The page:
Manuel Ramos Lizana
I studied architecture with the Catalan architect Enric Miralles who designed the Scottish Parliament. He was my tutor and I became a collaborator at his studio in Calle Avinyó in Barcelona. I was a collaborator of Ben van Berkel in Amsterdam, doing highly contemporary architecture (Concept and design of Spido building for the new Erasmus Bridge in Rotterdam), including a collaboration with the OMA office ran by Rem Koolhaas. Among my architectural works, I restored the original Bob Marley house in Jamaica, and worked with government to create an ecological village of 14 houses on the site of the Bob Marley House. I am co-founder of the architectural group Wakapacha with architect Luis Contreras to develop contemporary architecture based on ancient Andean arts and cultures, including the architectural manifesto Inkarri on the grounds of the Puruchuco Museum in Lima (Official selection for the 50th anniversary of the Institute of Architects of Peru (CAP). Co-founder of Trenhorne Films for the production of films about artists of African descent who have made an outstanding contribution to world culture: The Three Dumas, a two-part dramatised documentary about the French writer Alexander Dumas and his African ancestors (Official Selection at the Portobello Film Festival, Official selection commemoration 200 years of Slave Trade Act in Europe and North America); and Bob Marley: The Making of a Legend a UNESCO Honour Award musical documentary and Official Selection at the Edinburgh International Film Festival. The film essay Earthquake of Time that was awarded the Audiovisual Essay Award at the Human Rights Film Festival of Chile.
Baldomero House highlights the rich cultural heritage of Almeria, one of the driest zones on the Mediterranean coast, through the rescue of a traditional dwelling in the Alpujarra during the suspended time of the pandemic. Baldomero attempts to recompose our notions of accelerated modernity, pastoral existence and the cycle of life on the planet. A kind of awareness of the past with the potential to illuminate the conception of the architecture of the future, both in rural and urban environments.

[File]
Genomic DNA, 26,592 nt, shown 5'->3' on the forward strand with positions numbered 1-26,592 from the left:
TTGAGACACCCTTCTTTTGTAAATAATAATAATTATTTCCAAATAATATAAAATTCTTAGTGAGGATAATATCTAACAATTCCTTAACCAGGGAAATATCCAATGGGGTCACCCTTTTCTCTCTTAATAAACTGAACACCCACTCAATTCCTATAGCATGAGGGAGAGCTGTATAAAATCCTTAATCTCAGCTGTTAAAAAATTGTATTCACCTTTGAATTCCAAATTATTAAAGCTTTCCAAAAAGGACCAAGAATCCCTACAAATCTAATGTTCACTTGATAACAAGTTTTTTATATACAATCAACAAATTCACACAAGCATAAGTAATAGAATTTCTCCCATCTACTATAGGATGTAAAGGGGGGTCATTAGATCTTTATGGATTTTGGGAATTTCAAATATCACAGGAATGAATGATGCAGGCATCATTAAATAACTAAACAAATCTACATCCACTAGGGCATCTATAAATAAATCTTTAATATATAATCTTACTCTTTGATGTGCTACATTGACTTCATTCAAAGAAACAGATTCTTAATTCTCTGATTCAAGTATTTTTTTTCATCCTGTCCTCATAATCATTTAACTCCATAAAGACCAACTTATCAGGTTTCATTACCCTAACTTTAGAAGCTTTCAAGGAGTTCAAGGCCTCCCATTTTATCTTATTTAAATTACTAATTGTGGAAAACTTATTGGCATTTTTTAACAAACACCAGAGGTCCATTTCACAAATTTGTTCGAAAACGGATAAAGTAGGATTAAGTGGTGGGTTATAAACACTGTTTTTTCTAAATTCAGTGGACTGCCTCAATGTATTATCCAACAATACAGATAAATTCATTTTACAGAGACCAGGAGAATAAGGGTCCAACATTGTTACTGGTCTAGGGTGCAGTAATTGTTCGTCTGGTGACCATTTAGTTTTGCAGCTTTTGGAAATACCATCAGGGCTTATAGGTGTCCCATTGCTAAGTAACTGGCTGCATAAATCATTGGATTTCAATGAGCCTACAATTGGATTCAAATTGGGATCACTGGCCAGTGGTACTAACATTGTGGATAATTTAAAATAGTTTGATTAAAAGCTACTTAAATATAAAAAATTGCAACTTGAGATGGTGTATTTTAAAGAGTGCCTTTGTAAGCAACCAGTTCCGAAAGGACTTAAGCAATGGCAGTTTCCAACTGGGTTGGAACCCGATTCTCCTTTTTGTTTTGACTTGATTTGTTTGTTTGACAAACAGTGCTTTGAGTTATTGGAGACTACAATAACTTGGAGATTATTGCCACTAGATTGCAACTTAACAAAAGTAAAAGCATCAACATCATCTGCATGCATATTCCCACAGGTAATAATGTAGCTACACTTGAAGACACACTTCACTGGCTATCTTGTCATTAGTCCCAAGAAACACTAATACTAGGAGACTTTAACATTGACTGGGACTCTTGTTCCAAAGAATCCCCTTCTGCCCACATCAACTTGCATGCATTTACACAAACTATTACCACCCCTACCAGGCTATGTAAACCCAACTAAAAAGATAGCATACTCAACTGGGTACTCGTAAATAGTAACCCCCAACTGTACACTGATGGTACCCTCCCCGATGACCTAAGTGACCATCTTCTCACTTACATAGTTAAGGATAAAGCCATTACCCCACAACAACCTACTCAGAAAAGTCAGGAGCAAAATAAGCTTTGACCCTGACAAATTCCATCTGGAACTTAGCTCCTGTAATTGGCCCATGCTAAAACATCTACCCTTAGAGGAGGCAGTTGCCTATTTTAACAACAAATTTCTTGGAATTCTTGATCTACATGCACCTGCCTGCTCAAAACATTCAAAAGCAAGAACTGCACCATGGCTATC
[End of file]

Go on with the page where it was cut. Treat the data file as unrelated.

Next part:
In particular, the Neolithic twist represented by the archaeological site of Los Millares, next to the river Andarax, has left a stamp on the cultural identity of Almería and Europe. This heritage legacy, both geological and civilisational, allows us to activate our most sensitive capacities in the face of the existential challenge of climate change and our approach to the sustainable management of water and energy resources.
Baldomero House symbolically shifts the traditional meaning of the contemporary dwelling, placing it in the context of a traditional subsistence economy, where the materials that give life to the local landscape and its economy are the same ones that build the homes and provide shelter to the community. The work is articulated like a weaving of esparto grass, so to speak, or like the sound of the strings in the guitars of Antonio de Torres, interweaving the intimate proximity of the landscape of the mountains with the communities that inhabit the region, palaeontology with geology, history with archaeology, and the distant memory of the high mountain Ohanes grape as a symbol of the union of the people of Almería with the millenary fertility of the Andarax valley.
This approach seeks to strengthen the connections between the most ancient vernacular heritage of Europe and the challenges facing architecture in the globalised economy.